So yeah...why he did all this stuff? Who knows, maybe subconsciously he wanted to sabotage himself and kill the character he created or other people push him to be. Or maybe he just want to have sex and enjoy life emoticon. Being the "archetype of Buddha" is not easy. Culadassa goes back to stage 1 haha! No-no just joking...

Anyways what he has given with his book, talks, inspiration and everything is in some way is immeasurable too emoticon

RE: Culadasa Misconduct Allegations
Answer
8/20/19 1:02 PM as a reply to JP.
I’m sad to hear this, for all parties involved. I don’t personally see any ethical problem in having many partners per se as I’m polyamorous myself, but lying about it and betraying confidences is not okay and probably doesn’t make anyone happy (including Culadasa himself). Paying for sex, as I see it, often (albeit perhaps not always) involves exploiting of somebody's bad situation. For me that would be the worst part, but of course I don’t know the circumstances here. Transparency was a wise choice. As for the rest, that’s not for me to judge. I can understand, though, why people might be unwilling to financially support someone who alledgedly spends his money according to what was described here. I’m not going to blame anyone for seeking lust, regardless of how much, but I have principles for how to do that in order not to harm others. At the same time, there are a lot of judgements around people whose hearts do not adhere to the monoamorous norm. Therefore I can understand the need to keep relationships secret, if that is what this is about (love). That doesn’t make it okay to go behind people’s backs, but it makes it human.

RE: Culadasa Misconduct Allegations
Answer
8/20/19 10:58 PM as a reply to JP.
This looks like an enormous mess. The letter seems very strange to me.

There is no mention of an independent investigation, or of controls put in place to handle conflicts of interests within the board. There are implied judgements and criticisms about polyamory or prostitution, which has nothing to do with the dharma or five precepts as far as I can see (provided all parties are consenting adults under their own care). The letter notes that other parties knew of at least some of the financial support, and received at least some admissions, and this really raises more questions than it answers. There appears prima facie to be a breach of privacy principles in the content of the letter.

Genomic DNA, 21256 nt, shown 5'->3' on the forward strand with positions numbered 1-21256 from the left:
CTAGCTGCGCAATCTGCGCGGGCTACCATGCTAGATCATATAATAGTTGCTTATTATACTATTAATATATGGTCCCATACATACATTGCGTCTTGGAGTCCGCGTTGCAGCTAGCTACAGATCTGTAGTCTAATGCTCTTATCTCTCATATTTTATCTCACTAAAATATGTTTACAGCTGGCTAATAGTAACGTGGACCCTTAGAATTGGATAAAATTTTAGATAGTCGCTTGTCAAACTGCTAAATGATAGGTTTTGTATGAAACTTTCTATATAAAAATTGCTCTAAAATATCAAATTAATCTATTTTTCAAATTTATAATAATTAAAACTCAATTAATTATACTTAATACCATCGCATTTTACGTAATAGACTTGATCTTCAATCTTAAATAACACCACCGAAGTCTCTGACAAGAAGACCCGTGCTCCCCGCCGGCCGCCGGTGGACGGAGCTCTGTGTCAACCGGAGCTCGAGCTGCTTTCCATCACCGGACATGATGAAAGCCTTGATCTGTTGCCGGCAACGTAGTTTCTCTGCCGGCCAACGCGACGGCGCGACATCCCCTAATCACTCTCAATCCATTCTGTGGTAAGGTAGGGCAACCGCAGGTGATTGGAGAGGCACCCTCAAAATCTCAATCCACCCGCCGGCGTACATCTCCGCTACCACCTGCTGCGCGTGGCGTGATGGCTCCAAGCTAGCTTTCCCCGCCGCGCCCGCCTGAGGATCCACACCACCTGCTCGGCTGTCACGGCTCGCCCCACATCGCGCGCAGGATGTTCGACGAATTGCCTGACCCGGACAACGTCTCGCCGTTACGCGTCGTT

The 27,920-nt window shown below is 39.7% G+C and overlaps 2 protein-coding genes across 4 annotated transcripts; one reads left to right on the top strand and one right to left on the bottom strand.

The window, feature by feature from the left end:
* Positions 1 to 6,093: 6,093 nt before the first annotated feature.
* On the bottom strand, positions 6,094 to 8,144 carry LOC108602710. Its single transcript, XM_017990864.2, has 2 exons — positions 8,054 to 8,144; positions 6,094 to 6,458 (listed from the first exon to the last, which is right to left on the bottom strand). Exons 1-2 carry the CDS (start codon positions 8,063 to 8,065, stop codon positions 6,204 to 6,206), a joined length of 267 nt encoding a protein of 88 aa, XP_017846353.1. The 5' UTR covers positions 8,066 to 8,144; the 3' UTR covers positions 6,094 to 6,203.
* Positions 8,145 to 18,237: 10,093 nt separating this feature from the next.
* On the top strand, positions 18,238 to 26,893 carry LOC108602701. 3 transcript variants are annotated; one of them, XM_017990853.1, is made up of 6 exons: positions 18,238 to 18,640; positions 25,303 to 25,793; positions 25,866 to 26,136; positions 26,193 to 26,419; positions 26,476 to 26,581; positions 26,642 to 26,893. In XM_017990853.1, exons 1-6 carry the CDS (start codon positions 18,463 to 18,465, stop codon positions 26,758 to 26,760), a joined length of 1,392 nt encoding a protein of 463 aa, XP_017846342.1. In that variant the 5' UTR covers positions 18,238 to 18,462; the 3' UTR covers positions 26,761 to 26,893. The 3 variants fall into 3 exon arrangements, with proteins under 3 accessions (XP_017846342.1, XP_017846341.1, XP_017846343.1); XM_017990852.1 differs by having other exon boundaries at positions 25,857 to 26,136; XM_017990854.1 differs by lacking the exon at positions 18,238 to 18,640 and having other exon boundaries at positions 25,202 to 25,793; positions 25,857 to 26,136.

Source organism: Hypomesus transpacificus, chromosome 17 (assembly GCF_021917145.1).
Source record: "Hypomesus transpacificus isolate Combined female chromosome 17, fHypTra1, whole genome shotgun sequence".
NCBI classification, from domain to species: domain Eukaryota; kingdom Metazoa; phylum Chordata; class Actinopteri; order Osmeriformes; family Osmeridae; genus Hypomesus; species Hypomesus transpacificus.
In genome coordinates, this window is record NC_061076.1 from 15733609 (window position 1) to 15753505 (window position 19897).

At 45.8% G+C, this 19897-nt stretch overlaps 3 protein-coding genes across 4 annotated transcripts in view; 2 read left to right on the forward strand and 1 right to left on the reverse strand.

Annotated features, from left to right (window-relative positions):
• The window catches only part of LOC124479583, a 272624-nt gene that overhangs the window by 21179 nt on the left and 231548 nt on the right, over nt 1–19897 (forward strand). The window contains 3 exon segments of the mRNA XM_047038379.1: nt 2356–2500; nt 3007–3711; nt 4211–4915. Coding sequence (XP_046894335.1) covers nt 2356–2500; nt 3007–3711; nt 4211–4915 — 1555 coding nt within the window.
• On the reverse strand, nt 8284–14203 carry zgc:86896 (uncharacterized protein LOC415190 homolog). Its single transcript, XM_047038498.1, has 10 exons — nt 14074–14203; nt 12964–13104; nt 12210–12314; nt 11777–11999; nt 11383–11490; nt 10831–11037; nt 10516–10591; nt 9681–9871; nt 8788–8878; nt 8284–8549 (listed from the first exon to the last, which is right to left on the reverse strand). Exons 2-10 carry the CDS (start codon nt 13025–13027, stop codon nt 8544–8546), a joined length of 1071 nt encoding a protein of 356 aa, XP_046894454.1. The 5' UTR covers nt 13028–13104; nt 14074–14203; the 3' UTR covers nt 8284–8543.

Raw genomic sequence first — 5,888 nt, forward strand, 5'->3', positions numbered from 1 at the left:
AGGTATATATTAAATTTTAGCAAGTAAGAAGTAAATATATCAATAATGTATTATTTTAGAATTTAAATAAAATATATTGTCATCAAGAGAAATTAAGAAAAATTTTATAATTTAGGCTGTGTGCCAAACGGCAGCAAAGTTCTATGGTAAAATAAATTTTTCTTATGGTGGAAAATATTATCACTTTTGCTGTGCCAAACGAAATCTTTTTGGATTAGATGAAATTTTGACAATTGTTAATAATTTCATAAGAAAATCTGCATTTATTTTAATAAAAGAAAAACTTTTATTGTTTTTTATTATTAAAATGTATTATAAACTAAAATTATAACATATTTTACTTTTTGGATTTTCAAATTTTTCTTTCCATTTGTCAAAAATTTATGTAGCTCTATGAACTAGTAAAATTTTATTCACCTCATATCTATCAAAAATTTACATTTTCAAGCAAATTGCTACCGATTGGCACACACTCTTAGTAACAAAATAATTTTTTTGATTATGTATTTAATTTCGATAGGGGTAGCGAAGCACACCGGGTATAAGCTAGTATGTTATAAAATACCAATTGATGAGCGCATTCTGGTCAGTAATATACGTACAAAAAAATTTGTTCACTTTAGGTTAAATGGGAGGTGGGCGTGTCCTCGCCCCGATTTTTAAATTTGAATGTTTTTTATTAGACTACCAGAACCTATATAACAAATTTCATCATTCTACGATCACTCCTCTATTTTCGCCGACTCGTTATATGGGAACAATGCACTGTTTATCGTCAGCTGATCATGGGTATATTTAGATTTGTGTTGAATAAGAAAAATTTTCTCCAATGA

Given all this, it is very difficult to see this letter as right speech.

Aside from Chris' excellent point about not putting human teachers on a pedestal, I would just observe that sangha's and boards are not necessarily any better. The anarchic decentralisation of the DhO has its points ... 

RE: Culadasa Misconduct Allegations
Answer
8/21/19 2:58 AM as a reply to curious.
As for conflicts of interest, I just noticed that one of the directors who wrote the letter shares the same family name as Culadasa. Is that a coincidence, or is it his wife?

RE: Culadasa Misconduct Allegations
Answer
8/21/19 3:00 AM as a reply to Linda ”Polly Ester” Ö.
It's his wife.

RE: Culadasa Misconduct Allegations
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8/21/19 3:02 AM as a reply to YCR.
Oh. Ehm... That’s problematic.

RE: Culadasa Misconduct Allegations
Answer
8/21/19 3:03 AM as a reply to JP.
What a shame he is not able to teach. I hope I will still be able to meet him one day.

RE: Culadasa Misconduct Allegations
Answer
8/21/19 3:43 AM as a reply to Kim Katami.
Kim Katami:
Based on these statements it doesn't sound as big as it seems. He had sex with professionals, didn't abuse his students, apparently lied to his wife, broke his vows and that's why he was forced to leave?

This is a good question, so I think it is worth unpacking it a bit.

Having been in the TMI-TT (TMI Teacher Training), and having quit it* a few weeks before rumors started to transpire that something bad was going on behind the scenes, this is my take, in case anyone is interested.

In the teacher training classes, and I hear on Patreon too, Culadasa was focussing a lot of his teaching on ethics and behaviour, mostly in the form of the five hindrances and ten fetters, to the point where I would actually say that he spent much more time talking about actions, emotions, philosophy, and psychology than about actual meditation practice, which is by the way one of the many reasons I have quit the TMI-TT*. Because of Culadasa's emphasis on ethics and behaviour, he has a self-selected audience of students and teachers-in-training who place a huge importance on those things, while simultaneously practioners who are interested in the deep end of contemplative practice get bored, disappointed, or turned away eventually.